Mapping out Russian, Iranian and Chinese Influence Operations in Africa
Influence operations are happening around the world and the best known example is perhaps the Russian intervention in the 2016 U.S. presidential election. Less attention is given to influence operations in Africa, yet state actors and their proxies are very active on the continent. This piece traces some of the activities of Russia, Iran and China in terms of how they use their diplomatic, informational, military, economic and other capabilities to sway attitudes, behaviors, or decisions of target audiences in Africa.
The activities undertaken by these three countries are markedly different than what the U.S. has been pursuing. Since the beginning of the Trump presidency, the U.S. focused mainly on security and countering violent extremism, as perpetrated by ISIS, Boko Haram and Al-Shabaab. Violent extremism was seen as the greatest threat to U.S. interests in the region. To that effect, the U.S. offered military and logistical support to countries that were most affected by extremists’ activities.
This ‘America first’ approach has, however, opened up a power vacuum in the region, which Russia, China and even Iran have exploited. The Trump administration belatedly recognized that its geopolitical adversaries have gained a strong foothold in Africa and it is now trying to reverse negative perceptions. During the official unveiling of the Trump administration’s Africa policy at the Heritage Foundation in Washington D.C., the National Security Advisor, Ambassador John Bolton, singled out China and Russia as the main foes curtailing U.S. interests in Africa. In his December 2018 speech, Mr. Bolton assured continued support in countering violent extremism in the region and giving aid. More importantly, he committed U.S. support in specifically countering Chinese and Russian economic and political policies in Africa.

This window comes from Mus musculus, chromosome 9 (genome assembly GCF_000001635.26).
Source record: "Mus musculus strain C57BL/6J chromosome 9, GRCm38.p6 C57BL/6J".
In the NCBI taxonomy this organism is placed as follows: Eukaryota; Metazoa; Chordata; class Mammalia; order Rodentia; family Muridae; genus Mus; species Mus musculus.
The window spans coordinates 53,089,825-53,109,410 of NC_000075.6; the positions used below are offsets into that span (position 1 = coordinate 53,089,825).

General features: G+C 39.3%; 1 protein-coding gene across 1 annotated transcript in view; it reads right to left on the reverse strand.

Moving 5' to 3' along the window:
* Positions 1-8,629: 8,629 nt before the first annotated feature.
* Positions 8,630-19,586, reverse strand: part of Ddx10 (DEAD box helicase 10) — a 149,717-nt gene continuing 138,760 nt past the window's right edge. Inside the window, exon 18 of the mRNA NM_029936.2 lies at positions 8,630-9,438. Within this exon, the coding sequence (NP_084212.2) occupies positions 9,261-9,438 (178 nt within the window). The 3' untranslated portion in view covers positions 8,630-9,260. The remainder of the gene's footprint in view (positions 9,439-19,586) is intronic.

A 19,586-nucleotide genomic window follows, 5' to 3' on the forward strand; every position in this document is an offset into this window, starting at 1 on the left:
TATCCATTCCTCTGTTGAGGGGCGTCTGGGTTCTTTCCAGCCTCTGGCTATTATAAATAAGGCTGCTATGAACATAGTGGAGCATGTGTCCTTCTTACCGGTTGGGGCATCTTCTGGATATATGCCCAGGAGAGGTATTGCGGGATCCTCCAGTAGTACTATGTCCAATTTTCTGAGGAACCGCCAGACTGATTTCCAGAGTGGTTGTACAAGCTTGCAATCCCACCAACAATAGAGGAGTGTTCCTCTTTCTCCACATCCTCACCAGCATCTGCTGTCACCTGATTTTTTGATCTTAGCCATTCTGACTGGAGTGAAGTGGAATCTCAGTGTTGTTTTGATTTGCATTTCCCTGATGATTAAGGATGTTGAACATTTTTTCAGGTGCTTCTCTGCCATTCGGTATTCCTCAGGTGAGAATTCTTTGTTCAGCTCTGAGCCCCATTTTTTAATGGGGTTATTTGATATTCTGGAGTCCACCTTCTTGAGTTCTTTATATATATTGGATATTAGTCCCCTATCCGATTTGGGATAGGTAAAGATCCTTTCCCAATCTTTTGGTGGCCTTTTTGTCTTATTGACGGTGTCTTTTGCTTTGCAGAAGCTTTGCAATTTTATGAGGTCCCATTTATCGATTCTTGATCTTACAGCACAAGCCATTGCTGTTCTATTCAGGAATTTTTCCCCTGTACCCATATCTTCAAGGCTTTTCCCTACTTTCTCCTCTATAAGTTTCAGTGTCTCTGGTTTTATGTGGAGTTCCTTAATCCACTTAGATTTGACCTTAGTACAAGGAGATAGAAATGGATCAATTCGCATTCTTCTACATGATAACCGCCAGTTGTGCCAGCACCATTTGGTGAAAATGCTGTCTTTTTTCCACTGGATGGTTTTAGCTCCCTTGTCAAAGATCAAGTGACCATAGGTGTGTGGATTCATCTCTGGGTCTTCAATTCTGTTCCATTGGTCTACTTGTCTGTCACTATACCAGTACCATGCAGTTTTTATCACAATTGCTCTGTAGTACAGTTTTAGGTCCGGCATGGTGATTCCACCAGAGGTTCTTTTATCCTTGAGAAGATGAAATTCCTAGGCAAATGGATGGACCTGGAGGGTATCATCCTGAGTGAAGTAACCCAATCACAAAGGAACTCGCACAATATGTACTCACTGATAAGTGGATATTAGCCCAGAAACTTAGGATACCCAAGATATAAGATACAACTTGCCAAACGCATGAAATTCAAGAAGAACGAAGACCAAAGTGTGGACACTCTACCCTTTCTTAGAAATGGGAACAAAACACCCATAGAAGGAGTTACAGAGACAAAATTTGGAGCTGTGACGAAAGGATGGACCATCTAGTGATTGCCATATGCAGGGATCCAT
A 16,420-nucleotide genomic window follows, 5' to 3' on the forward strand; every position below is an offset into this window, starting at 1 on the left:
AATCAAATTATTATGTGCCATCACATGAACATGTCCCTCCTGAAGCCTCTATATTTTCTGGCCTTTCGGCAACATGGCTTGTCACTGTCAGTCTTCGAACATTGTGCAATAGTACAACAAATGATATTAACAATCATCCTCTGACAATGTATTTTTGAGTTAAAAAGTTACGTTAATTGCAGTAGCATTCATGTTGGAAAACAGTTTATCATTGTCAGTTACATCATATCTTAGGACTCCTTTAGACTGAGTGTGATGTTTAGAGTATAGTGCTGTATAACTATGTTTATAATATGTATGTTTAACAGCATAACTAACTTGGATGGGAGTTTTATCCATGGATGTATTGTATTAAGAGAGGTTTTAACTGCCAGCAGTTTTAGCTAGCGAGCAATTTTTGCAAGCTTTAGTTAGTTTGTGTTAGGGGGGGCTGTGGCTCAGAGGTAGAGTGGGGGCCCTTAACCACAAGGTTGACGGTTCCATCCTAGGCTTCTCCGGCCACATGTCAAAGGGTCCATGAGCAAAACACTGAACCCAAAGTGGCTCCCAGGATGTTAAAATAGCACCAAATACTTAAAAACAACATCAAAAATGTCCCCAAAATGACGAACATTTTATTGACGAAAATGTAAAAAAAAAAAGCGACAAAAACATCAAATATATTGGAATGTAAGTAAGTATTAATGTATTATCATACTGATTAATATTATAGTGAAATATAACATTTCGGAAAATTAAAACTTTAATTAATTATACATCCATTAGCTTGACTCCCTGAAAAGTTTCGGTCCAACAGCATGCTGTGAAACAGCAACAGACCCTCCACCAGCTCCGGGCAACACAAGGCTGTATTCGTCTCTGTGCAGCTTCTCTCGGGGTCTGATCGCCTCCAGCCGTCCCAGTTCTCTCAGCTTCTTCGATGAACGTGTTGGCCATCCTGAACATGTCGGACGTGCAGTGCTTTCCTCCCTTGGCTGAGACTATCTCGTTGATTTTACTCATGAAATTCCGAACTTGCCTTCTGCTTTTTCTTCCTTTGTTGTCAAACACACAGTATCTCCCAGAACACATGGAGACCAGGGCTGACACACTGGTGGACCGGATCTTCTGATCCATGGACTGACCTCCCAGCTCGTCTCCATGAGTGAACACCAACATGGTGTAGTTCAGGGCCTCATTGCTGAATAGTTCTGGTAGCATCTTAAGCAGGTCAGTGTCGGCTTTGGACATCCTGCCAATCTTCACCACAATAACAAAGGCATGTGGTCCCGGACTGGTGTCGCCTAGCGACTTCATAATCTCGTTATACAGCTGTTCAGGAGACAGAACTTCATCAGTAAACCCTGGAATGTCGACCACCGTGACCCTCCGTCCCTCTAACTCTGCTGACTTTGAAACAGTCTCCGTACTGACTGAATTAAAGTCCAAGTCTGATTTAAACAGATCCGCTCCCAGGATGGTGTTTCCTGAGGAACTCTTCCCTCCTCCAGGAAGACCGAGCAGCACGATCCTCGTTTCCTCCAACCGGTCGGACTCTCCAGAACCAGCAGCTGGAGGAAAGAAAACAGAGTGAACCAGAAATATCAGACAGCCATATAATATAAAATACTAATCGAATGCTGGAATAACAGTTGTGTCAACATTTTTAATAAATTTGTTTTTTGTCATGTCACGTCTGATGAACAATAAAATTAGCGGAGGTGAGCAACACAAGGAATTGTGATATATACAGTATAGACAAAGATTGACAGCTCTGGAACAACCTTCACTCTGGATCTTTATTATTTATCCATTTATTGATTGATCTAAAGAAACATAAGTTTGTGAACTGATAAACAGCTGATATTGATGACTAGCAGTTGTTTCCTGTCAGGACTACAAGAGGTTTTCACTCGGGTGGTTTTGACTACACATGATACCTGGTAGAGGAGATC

Russia’s Activities in Africa
Much of Russia’s focus revolves around energy with it making investments in oil, gas, and nuclear power. It also has a strategic interest in minerals. These activities are often accompanied by military aid, information operations and attempts to sway elections.
Russia has a military training complex to train soldiers in the Central African Republic. It also provides aides and a Russian was appointed as the national security advisor. Finally, CAR is a major importer of Russian arms.
Egypt is another major asset despite the fact that it is the second highest recipient of U.S. foreign aid globally. Russia is involved in the development of the country’s nuclear power plant and it invested $190 million in the ‘Russian Industrial Zone’ in the Suez Canal Economic Zone.
The Kremlin’s influence extends further into North Africa. Algeria is one of the main importers of Russian arms on the continent. Russia also has some oil exploration activities in Algeria.
In Zimbabwe, the Russians are seeking military cooperation including updating Zimbabwe’s defense system and the countries signed a $4 billion platinum mine deal in April 2019.
Other countries on the continent with similar Russian economic interests and operations include Nigeria, Mozambique, Ghana and Guinea. In the latter, state owned Russian mining companies are exploring bauxite projects.
According to media reports, Russia also meddled in the Sudan revolution that ousted President Omar Al Bashir. It is alleged that Russian operators proposed a narrative in aid of the dictator and against the protestors.